Senator Harry Reid: Democrat, Senator, Worm

From a CNN story on the Supreme Court’s upholding of the “Partial Birth” abortion ban:

“A lot of us wish that Alito weren’t there and O’Connor were there,” Senate Majority Leader Harry Reid, D-Nevada, who opposed Alito’s nomination, said.

Harry Reid was one of 17 Democrats who voted in favor of the Federal “partial birth” abortion ban becoming law (without those 17 democrats, the bill wouldn’t have passed). If Reid thinks that the Court should have found the Federal PBA ban unconstitutional, then WHY DID HE VOTE FOR IT???? As Johnathan Adler writes, “Call me old fashioned, but I believe that if a member of the Senate believes a law is unconstitutional, he or she should vote against it.”

And why didn’t CNN point out Reid’s hypocrisy?

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13 Responses to Senator Harry Reid: Democrat, Senator, Worm

  1. 1
    Kate L. says:

    This confirms my belief that politicians are all pond scum for the most part. As much as I’m frustrated with republican politicians, democrats have been disappointing me even more for quite some time. I suppose I don’t expect any better from the Right, and I probably was deluding myself to believe I should expect more from the Left.

  2. 2
    Robert says:

    Well, he wishes that Alito weren’t there. He didn’t say he was unhappy with the decision, just with the decider.

  3. 3
    Jamila Akil says:

    As someone who agrees with the majority opinion in this case, I have to say that Harry Reid is clearly trying to play both sides of the fence on this one.

    He is definitely a hypocrite.

  4. 4
    Ampersand says:

    Kate, keep in mind that the majority of Democrats did vote against the ban. The difference between Republicans and Democrats is that not all Democrats are wrong virtually all of the time.

    Robert, Reid knows perfectly well that if O’Connor had still been on the court, the decision would have (with 99.99999% certainty) been to find the PBA ban unconstitutional. O’Connor’s views on the matter are well-established and there’s no sign at all that they’ve changed.

  5. 5
    Robert says:

    Right, but my point was that he was simply trying to finesse. He can’t critique the decision because he voted for the bill that was upheld, but he can legitimately critique the guy who made the decision and in that way appear to be on the side of the angels without actually being there.

    In other words, he isn’t being hypocritical by being sneaky, he’s avoiding being hypocritical by being sneaky.

  6. 6
    Myca says:

    The difference between Republicans and Democrats is that not all Democrats are wrong virtually all of the time.

    Damn, I want that on a t-shirt.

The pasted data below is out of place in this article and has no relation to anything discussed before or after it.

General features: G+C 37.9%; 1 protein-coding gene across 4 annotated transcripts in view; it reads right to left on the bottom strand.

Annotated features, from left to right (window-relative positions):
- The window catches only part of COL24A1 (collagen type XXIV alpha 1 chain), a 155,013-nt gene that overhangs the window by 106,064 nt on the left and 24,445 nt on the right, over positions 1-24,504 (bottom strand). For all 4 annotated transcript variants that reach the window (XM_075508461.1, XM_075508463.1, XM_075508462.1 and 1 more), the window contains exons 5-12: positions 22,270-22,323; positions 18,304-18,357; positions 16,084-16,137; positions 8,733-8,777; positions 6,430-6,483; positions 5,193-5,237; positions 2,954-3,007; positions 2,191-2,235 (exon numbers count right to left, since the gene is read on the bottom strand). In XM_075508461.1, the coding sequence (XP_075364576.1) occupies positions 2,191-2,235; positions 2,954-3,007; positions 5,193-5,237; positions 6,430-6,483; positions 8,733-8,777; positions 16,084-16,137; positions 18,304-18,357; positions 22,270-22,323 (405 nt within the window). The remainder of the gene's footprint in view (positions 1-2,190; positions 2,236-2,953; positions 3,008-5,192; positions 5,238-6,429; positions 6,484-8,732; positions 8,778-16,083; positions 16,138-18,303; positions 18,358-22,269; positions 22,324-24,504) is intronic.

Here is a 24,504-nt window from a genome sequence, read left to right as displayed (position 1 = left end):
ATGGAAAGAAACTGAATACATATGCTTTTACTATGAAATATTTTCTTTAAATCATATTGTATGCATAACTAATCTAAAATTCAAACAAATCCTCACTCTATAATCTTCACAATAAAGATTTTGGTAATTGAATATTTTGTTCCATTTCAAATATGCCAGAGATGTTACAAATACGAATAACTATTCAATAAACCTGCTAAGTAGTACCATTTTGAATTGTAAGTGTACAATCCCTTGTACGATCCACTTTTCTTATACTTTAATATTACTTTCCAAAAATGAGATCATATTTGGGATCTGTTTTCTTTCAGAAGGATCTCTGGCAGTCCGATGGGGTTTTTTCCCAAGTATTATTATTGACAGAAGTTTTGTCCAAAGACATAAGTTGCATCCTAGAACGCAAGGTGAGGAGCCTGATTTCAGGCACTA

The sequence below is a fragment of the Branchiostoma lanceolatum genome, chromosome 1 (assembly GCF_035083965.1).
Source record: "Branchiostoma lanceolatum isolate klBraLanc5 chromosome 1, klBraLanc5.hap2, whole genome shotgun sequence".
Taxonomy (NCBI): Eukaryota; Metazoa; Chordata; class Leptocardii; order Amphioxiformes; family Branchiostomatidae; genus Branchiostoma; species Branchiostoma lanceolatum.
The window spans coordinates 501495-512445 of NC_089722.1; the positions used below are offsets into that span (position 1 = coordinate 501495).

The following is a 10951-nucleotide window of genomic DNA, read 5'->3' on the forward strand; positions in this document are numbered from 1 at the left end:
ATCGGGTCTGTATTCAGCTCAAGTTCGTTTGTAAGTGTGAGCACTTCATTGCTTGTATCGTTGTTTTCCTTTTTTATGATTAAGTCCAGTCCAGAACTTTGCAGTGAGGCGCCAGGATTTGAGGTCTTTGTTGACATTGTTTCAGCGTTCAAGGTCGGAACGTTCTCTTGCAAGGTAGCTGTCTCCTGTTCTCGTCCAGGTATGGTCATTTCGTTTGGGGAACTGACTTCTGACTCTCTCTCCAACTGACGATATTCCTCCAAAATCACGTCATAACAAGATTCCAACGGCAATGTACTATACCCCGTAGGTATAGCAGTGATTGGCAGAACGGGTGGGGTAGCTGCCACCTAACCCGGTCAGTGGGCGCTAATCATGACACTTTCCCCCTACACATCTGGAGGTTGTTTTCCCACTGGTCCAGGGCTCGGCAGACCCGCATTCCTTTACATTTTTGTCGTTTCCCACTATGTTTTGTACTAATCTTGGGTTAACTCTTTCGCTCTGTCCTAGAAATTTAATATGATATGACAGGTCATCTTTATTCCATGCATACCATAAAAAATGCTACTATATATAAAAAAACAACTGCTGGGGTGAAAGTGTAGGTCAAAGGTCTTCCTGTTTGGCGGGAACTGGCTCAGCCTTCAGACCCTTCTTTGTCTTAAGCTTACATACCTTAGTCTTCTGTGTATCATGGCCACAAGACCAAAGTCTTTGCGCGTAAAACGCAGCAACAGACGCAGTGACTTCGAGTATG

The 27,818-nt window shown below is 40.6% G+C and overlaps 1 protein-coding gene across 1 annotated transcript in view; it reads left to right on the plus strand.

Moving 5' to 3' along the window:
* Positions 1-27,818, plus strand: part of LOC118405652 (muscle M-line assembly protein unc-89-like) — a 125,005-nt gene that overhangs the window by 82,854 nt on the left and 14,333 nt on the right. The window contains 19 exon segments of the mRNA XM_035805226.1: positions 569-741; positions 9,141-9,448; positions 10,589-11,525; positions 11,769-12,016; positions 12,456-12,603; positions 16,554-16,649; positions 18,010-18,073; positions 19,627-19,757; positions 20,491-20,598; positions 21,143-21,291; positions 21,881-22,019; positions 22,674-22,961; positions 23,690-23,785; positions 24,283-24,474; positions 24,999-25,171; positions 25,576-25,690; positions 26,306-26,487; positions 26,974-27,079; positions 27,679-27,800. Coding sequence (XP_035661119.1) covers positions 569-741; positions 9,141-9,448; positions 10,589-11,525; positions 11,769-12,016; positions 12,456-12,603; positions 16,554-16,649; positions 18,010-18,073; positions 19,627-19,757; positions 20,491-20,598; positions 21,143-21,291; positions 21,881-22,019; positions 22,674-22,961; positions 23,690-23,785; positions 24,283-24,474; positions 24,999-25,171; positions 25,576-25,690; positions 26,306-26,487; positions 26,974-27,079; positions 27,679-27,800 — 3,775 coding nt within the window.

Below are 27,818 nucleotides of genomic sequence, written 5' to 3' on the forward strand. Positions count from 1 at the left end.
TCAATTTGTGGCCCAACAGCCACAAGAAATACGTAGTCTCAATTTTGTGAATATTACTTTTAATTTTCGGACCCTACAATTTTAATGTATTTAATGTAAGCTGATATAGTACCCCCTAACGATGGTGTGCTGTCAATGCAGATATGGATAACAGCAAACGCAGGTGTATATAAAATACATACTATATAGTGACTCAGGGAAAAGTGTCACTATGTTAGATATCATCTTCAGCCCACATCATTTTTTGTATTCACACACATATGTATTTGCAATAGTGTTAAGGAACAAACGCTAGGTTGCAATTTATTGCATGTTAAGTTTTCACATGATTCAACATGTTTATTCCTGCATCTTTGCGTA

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  8. 7
    Sebastian Holsclaw says:

    Maybe when he says “a lot of us” he doesn’t mean himself?

  9. 8
    Brandon Berg says:

    I suspect that lawmakers sometimes play games of chicken with each other. If a Congressman doesn’t think a bill has a chance of becoming law—either because he thinks it won’t get enough votes, that it will get vetoed and not overridden, or that the courts will strike it down—he may vote for it even if he doesn’t support it, as an appeal to certain voters. For example, there’s been some speculation that Bush imposed the steel tariffs as a sop to the unions, knowing that the WTO would overrule them.

    Sure, it’s lame, and dangerous, but a democratic system selects for the people who are willing to play this kind of game.

  10. 9
    Robert says:

    Bush does this all the time, and it’s one of the things I like least about him.

  11. 10
    RepubAnon says:

    Don’t forget to thank all those Nader voters in 2000 who said a Republican President couldn’t pack the Supreme Court and get Roe overturned.

    What this decision really proves is that we can’t just let the politicians punt these issues to the Supreme Court. If opposing a measure costs votes, but supporting it doesn’t cost votes because people think it doesn’t matter – politicians will go for the votes.

    It’s like gun control – we need to build a powerful pro-choice single-issue PAC modelled on the NRA’s Second Amendment stance. Something like a push for a constitutional amendment protecting abortion rights would be a good start.

  12. 11
    belledame222 says:

    yeah, i just can’t imagine why i can’t get enthused over electoral politics anymore.

  13. 12
    Indy says:

    mmm, i’m guessing that he’s representing a vocal portion of his constituency?